Prosecutors are seeking more information before deciding whether to charge a medical marijuana advocate who lost custody of her 11-year-old son following his comments during a drug education program at school.
Finney County Attorney Susan Richmeier said yesterday she has asked Garden City police for follow-up reports in the case of 37-year-old Shona Banda. Those are expected to be completed within 10 days.
The state’s highest court has taken up the dispute over the legality of a new voter-approved ordinance in the state’s largest city that lessens criminal penalties for marijuana possession.
The Kansas Supreme Court on Thursday ordered Wichita to respond by May 6 to arguments made by the Kansas attorney general seeking to nullify the ordinance because it conflicts with state law. The court also halted for now proceedings in Sedgwick County District Court that had also aimed to resolve the issue.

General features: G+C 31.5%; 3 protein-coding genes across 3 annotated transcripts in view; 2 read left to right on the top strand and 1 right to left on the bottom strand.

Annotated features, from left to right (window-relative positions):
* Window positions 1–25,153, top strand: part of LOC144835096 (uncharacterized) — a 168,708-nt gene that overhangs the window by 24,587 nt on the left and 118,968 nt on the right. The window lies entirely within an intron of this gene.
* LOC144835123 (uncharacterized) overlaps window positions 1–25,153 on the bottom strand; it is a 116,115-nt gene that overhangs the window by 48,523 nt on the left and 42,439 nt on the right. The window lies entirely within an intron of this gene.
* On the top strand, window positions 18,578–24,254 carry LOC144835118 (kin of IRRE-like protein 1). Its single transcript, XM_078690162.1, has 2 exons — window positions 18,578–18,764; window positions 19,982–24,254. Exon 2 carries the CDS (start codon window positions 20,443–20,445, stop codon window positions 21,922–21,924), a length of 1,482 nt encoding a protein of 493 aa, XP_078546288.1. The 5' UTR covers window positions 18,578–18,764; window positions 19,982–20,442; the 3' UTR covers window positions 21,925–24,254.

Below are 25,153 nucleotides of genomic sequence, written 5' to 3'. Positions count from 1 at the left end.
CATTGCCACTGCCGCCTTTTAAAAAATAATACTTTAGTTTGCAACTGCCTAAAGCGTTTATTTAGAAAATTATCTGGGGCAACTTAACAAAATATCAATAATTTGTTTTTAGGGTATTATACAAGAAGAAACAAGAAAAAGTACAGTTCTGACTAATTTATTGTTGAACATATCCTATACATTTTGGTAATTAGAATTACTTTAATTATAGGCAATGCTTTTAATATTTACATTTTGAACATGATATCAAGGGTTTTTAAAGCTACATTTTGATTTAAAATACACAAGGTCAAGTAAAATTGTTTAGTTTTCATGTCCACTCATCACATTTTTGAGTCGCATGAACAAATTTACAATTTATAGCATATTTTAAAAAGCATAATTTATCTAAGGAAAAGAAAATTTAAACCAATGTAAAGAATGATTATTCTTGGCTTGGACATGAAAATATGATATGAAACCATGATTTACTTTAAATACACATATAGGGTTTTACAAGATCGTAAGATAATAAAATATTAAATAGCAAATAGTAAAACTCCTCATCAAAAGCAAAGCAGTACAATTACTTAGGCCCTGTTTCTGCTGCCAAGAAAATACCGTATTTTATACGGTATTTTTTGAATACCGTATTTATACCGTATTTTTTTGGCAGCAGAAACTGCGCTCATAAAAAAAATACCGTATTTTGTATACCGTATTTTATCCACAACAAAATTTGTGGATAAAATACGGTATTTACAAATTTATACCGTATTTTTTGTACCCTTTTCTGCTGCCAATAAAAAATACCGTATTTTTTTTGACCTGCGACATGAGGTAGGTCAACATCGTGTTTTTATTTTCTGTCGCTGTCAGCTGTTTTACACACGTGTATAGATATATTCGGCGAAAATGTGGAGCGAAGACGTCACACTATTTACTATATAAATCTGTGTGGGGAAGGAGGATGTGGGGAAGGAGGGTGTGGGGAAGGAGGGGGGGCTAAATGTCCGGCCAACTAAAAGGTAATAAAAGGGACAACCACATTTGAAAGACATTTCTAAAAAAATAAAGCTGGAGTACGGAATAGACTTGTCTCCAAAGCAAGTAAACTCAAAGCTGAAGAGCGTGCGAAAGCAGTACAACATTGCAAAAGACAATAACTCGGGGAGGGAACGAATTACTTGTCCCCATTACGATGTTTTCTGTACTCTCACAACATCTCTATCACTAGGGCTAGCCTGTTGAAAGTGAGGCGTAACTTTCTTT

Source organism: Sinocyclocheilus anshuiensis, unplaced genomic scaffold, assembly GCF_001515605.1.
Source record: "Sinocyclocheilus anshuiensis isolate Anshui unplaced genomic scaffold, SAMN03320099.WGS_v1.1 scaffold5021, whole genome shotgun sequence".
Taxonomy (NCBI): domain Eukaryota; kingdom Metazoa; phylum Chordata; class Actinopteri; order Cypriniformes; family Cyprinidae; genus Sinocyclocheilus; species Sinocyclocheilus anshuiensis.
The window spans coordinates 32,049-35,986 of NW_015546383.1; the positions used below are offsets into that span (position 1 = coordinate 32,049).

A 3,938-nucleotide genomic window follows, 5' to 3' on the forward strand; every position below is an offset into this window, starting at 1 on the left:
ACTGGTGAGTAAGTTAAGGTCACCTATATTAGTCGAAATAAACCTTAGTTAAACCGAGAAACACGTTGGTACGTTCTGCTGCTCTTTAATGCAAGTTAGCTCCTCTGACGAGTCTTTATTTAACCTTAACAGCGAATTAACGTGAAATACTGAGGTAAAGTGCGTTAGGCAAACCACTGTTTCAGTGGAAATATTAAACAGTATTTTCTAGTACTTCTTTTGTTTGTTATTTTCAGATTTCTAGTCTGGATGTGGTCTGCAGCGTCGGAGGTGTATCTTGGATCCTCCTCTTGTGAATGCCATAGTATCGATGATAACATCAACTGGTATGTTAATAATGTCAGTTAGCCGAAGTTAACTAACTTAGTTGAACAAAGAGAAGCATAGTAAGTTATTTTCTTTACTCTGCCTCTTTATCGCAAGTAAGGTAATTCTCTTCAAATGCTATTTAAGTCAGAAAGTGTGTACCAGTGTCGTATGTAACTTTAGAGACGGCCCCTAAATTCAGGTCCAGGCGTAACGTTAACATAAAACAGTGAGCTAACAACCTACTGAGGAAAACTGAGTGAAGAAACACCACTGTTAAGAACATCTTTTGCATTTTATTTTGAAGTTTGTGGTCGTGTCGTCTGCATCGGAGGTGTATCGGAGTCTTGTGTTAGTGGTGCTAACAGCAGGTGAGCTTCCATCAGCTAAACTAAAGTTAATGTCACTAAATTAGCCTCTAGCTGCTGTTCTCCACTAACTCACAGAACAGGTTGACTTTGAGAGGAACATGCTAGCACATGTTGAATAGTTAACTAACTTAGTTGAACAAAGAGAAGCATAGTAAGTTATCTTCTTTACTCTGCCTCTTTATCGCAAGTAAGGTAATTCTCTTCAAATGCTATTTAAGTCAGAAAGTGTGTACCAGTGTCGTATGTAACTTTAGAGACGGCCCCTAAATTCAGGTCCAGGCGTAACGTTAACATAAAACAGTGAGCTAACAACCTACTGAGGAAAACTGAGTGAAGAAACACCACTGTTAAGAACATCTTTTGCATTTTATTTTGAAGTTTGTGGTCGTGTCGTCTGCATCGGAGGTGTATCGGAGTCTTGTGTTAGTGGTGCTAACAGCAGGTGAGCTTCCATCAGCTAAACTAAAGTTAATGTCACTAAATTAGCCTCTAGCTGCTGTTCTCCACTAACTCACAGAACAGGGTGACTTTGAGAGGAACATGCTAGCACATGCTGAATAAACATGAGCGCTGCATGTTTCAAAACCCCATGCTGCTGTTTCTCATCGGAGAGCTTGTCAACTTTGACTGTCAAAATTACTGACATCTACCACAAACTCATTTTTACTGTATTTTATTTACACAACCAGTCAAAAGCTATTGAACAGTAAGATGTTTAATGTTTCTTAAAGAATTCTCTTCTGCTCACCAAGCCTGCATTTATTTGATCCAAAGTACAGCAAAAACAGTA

Kansas Attorney General Derek Schmidt issued an opinion challenging the validity of Wichita's proposed marijuana initiative. KMUW’s Abigail Wilson has more…
The 13-page document from Schmidt says the proposed ordinance, which would lower penalties for adults in possession of less than an ounce of marijuana, conflicts with state statutes. If a public vote to adopt the change were to take place on Election Day, Schmidt wrote that it would “have no legal force or effect.”
A forum was held at the Central Library to discuss the pros ands cons of decriminalizing marijuana in Wichita. KMUW’s Abigail Wilson reports…
Sedgwick County Sheriff Jeff Easter spoke at the forum and identified marijuana as a gateway drug with long-term effects on the brain, but said he agreed with the lesser penalties suggested in the initiative.
“I personally think that the idea is sound when it comes to fines and people going to jail for it for first-time offenses,” Easter said. “My only issue is, 'Is this the first step to legalization of marijuana?'”